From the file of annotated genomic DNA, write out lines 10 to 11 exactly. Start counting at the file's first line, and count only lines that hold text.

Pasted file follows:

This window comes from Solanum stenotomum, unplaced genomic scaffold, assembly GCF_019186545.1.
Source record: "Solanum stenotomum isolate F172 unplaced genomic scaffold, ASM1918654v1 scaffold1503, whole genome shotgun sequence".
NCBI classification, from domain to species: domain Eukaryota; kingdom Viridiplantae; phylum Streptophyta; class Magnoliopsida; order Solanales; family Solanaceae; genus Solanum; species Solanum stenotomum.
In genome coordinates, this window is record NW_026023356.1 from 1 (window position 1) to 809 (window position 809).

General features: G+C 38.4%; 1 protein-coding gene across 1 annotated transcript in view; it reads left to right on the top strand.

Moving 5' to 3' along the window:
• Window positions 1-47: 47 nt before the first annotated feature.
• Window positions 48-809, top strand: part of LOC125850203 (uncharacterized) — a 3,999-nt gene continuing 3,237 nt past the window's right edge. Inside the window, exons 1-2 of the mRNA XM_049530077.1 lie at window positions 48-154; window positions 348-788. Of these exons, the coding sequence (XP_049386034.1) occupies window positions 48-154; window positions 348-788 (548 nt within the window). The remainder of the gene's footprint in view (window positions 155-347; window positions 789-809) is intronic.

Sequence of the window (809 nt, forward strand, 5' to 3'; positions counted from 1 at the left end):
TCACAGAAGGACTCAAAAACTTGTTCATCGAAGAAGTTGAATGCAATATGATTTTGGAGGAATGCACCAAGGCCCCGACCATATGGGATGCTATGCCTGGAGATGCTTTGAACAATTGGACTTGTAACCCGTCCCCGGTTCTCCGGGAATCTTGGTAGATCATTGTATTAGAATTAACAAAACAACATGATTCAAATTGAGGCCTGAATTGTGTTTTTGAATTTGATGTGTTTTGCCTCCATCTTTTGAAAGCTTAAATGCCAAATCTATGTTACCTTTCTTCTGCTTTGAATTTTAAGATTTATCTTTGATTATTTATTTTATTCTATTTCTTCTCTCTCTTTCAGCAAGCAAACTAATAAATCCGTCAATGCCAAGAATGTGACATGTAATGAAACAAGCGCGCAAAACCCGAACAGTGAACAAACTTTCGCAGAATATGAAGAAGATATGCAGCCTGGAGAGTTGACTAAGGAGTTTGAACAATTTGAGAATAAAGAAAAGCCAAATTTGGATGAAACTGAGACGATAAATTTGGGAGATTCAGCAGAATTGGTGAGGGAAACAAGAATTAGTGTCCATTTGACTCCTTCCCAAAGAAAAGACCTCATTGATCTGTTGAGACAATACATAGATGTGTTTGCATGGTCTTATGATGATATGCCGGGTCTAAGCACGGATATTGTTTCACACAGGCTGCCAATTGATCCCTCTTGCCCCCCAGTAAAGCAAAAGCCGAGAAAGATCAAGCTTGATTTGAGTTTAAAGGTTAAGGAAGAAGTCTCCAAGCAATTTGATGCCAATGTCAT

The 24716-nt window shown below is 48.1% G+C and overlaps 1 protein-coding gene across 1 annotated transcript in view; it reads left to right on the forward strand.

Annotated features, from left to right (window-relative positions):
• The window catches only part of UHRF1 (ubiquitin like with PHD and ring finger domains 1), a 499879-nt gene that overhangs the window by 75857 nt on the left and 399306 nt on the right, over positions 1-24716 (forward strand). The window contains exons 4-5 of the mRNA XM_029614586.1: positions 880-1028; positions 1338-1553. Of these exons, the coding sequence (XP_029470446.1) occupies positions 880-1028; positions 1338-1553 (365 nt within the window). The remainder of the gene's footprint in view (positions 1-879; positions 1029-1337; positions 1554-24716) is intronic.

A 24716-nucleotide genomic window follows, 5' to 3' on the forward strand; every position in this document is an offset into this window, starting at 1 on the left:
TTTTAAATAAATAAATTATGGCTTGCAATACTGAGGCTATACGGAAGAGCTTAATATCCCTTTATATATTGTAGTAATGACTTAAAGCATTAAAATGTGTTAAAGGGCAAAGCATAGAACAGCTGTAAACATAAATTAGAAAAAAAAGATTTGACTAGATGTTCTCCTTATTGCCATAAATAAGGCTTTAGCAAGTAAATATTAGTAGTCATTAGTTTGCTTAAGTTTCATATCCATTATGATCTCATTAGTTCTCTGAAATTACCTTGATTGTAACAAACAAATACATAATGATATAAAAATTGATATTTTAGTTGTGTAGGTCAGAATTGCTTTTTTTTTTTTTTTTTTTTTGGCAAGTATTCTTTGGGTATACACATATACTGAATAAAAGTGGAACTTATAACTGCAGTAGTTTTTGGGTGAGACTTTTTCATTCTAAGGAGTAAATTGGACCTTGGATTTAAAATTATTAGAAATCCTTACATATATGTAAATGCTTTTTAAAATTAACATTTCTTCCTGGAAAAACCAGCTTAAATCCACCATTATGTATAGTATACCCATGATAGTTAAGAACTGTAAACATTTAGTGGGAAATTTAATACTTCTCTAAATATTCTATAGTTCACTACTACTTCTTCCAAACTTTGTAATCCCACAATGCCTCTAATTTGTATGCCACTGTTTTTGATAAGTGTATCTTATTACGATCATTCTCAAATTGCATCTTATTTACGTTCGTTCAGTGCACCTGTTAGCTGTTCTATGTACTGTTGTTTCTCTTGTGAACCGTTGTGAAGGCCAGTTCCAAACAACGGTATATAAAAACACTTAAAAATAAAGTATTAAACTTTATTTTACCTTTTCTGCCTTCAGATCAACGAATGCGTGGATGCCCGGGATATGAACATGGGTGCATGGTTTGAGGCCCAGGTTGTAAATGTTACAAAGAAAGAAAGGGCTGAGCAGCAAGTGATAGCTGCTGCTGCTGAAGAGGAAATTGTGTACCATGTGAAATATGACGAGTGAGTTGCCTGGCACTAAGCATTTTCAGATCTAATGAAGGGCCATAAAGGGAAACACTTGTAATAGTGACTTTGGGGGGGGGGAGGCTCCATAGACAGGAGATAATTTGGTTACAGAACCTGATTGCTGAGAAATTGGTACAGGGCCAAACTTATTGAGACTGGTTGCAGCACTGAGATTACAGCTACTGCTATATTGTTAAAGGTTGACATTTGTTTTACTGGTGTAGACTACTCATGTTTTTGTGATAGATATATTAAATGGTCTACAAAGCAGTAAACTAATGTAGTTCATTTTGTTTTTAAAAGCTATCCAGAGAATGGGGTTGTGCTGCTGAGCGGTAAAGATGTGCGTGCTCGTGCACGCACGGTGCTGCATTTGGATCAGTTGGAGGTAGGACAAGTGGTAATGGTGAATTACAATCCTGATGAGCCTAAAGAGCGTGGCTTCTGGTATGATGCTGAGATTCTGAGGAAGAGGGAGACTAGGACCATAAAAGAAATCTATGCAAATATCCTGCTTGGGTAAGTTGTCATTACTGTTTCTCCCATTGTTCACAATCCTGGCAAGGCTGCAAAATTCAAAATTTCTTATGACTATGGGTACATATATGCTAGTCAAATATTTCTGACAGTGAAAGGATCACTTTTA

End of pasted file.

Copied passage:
TCACAGAAGGACTCAAAAACTTGTTCATCGAAGAAGTTGAATGCAATATGATTTTGGAGGAATGCACCAAGGCCCCGACCATATGGGATGCTATGCCTGGAGATGCTTTGAACAATTGGACTTGTAACCCGTCCCCGGTTCTCCGGGAATCTTGGTAGATCATTGTATTAGAATTAACAAAACAACATGATTCAAATTGAGGCCTGAATTGTGTTTTTGAATTTGATGTGTTTTGCCTCCATCTTTTGAAAGCTTAAATGCCAAATCTATGTTACCTTTCTTCTGCTTTGAATTTTAAGATTTATCTTTGATTATTTATTTTATTCTATTTCTTCTCTCTCTTTCAGCAAGCAAACTAATAAATCCGTCAATGCCAAGAATGTGACATGTAATGAAACAAGCGCGCAAAACCCGAACAGTGAACAAACTTTCGCAGAATATGAAGAAGATATGCAGCCTGGAGAGTTGACTAAGGAGTTTGAACAATTTGAGAATAAAGAAAAGCCAAATTTGGATGAAACTGAGACGATAAATTTGGGAGATTCAGCAGAATTGGTGAGGGAAACAAGAATTAGTGTCCATTTGACTCCTTCCCAAAGAAAAGACCTCATTGATCTGTTGAGACAATACATAGATGTGTTTGCATGGTCTTATGATGATATGCCGGGTCTAAGCACGGATATTGTTTCACACAGGCTGCCAATTGATCCCTCTTGCCCCCCAGTAAAGCAAAAGCCGAGAAAGATCAAGCTTGATTTGAGTTTAAAGGTTAAGGAAGAAGTCTCCAAGCAATTTGATGCCAATGTCAT

The 24716-nt window shown below is 48.1% G+C and overlaps 1 protein-coding gene across 1 annotated transcript in view; it reads left to right on the forward strand.